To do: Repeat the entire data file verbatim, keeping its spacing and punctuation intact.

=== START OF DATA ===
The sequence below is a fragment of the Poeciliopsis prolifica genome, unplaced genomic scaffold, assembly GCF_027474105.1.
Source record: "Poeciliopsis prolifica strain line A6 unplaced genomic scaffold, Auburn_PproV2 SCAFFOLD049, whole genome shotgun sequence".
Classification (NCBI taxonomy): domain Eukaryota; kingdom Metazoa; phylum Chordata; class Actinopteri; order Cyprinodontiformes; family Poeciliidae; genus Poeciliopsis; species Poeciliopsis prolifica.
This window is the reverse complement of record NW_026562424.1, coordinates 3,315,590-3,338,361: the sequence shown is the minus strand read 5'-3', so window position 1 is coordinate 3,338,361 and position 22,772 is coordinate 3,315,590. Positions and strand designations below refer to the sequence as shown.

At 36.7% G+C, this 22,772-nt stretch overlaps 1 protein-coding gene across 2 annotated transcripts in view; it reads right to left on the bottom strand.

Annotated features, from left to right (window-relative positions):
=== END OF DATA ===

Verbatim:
The sequence below is a fragment of the Poeciliopsis prolifica genome, unplaced genomic scaffold, assembly GCF_027474105.1.
Source record: "Poeciliopsis prolifica strain line A6 unplaced genomic scaffold, Auburn_PproV2 SCAFFOLD049, whole genome shotgun sequence".
Classification (NCBI taxonomy): domain Eukaryota; kingdom Metazoa; phylum Chordata; class Actinopteri; order Cyprinodontiformes; family Poeciliidae; genus Poeciliopsis; species Poeciliopsis prolifica.
This window is the reverse complement of record NW_026562424.1, coordinates 3,315,590-3,338,361: the sequence shown is the minus strand read 5'-3', so window position 1 is coordinate 3,338,361 and position 22,772 is coordinate 3,315,590. Positions and strand designations below refer to the sequence as shown.

At 36.7% G+C, this 22,772-nt stretch overlaps 1 protein-coding gene across 2 annotated transcripts in view; it reads right to left on the bottom strand.

Annotated features, from left to right (window-relative positions):